Awhile back, I shared some research I'd been doing on herbs and vegetables as a source of vitamins and minerals for my goats ("DIY Vitamins & Minerals For Goats"). I haven't been exceptionally diligent at gathering and dehydrating these, but I have been working on it a little at a time.
|Swiss chard, parsley, and cabbage in the dehydrator|
I've been working in small batches because of the how and where of drying them. My dehydrator is a five tray Excalibur, which I thought adequate for us, but seems kind of small for a winter's worth of dehydrated herbs and veggies for the goats. Fortunately leafy things dry quickly in it.
|Outer cabbage leaves too tough for coleslaw, but perfect to|
chop & dry for goats. It provides vitamins C, K, and sulfur.
Large, repurposed window screens are useful too, as long as the humidity isn't too high. (I have had some things get moldy on me.) They need to be kept undercover too, to protect them from all the rain we've been having.
|Chicory greens are a source of calcium, copper, and iron|
Commercial herb forumlations for goats always seem to be powdered. I don't have the equipment to powder large quantities of herbs, so I've been chopping them. The question is whether to chop them before dehydrating or after. Those going into the dehydrator get chopped beforehand, those dried on screens tend to get cut up afterward. It takes time either way but I find some of those dried stems are a little tough. For storage, I'm using one of my $1 Rubbermaid trash cans.
|Mixture of dried herbs. I give it a stir anytime I add something new.|
I find that with our humidity things that were dried crisp and crunchy tend to soften with time. As long as they were well dehydrated initially, they don't usually get moldy.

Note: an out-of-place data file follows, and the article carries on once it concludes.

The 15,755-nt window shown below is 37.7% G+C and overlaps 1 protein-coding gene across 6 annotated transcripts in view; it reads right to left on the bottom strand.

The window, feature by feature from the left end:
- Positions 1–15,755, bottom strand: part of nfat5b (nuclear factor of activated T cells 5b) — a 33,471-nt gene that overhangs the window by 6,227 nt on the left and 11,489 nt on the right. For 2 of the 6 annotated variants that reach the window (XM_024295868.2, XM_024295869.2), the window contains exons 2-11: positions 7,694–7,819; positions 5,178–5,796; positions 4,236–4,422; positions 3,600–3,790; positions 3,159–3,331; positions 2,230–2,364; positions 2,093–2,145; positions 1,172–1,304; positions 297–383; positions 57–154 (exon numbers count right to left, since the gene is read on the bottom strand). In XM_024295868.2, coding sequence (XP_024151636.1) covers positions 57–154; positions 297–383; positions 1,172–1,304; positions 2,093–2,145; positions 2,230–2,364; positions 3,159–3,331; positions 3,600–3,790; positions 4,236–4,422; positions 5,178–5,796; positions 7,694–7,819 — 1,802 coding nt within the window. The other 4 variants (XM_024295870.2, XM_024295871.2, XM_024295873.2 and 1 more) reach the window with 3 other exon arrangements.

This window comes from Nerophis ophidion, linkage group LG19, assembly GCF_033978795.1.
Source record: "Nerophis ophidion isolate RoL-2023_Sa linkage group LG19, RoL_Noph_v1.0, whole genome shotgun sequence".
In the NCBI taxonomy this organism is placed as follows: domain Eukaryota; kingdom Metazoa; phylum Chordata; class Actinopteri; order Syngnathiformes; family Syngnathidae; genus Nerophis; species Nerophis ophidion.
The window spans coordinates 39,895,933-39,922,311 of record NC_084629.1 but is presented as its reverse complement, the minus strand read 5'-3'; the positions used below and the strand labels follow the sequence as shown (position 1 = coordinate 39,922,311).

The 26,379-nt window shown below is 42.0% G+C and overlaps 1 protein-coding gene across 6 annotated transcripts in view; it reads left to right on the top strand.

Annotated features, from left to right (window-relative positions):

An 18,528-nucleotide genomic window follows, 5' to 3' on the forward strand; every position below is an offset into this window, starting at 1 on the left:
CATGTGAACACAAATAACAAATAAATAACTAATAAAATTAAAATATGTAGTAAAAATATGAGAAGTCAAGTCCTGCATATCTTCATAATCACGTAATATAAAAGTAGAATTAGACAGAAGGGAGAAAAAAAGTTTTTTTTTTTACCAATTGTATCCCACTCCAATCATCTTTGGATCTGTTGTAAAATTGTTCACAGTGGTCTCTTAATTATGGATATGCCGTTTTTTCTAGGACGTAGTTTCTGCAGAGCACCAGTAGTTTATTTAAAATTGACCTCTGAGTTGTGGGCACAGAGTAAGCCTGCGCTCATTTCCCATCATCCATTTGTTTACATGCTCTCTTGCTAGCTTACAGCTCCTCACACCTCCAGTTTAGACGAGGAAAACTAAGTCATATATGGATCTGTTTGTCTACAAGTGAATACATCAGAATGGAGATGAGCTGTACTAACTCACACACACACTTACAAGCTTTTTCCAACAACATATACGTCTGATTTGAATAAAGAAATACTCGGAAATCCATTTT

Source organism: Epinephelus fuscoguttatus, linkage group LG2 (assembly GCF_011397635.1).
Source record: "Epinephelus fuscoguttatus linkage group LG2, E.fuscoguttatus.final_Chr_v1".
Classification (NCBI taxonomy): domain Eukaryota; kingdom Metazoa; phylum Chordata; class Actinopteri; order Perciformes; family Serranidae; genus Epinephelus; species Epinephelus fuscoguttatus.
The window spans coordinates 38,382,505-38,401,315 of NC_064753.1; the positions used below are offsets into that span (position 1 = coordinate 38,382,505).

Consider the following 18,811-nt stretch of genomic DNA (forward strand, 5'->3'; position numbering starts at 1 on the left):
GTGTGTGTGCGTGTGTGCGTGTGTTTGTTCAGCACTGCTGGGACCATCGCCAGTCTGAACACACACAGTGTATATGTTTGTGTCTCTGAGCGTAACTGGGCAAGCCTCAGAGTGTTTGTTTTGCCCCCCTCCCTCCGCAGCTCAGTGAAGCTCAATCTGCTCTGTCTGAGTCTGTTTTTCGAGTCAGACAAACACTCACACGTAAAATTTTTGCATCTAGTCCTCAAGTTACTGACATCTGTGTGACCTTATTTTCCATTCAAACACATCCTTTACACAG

Here's the list of what I have so far:
- banana peel - A, B6, folate, potassium
- beet greens - A, C, K, calcium, iron
- blackberry leaf - K, iron
- borage - C, calcium, potassium
- cabbage - C, K, sulfur
- chickweed - A, copper, phosphorus,
- chicory - calcium, copper, iron
- cleavers - C, calcium, copper, iodine, sodium
- cucumber peels - K, potassium
- dandelion leaf - A, K, calcium, copper, iron, magnesium
- dill - A, B6, calcium, iron, magnesium, manganese, phosphorous, potassium, and selenium and zinc in the seeds.
- kale - A, C, K, calcium, potassium, sulfur
- oregano - B6, E, K, calcium, copper, iron, magnesium, potassium
- parsley - A, B2, B9, C, E, K, calcium, copper, iron, magnesium, potassium, selenium, zinc
- Swiss chard - K, potassium
- spearmint - B2, B6, B9, calcium, copper, magnesium, potassium
- thyme - B1, B9, C, E, K, copper, iron, magnesium, zinc
- yarrow - copper
[For a more extensive list, see "DIY Vitamins & Minerals For Goats" An expanded and updated version of this information can be found in Appendix C of my book 5 Acres & A Dream The Book: The Challenges of Establishing a Self-Sufficient Homestead.]
I'll add things as they enter their growing seasons. I didn't include comfrey, which I'm drying separately; kudzu too. Both are a source of calcium. I also plan to dry blueberries and rose hips. Also flax seed and black oil sunflower seeds if they do well.
I'm not calculating and measuring to get specific amounts of particular vitamins and minerals. I considered that at first, but decided there was no way I could know the exact nutrient content of what I collect and add. I'm going for variety. Goats go for variety too, when they forage; a bite of this and a bite of that.
I'll feed this mixture as a top dressing this winter, adding a small handful to their ration. Besides the nutrition, I know they love the variety when forage pickings are slim. I figure every little bit helps.
Homegrown Goat Minerals © July 2013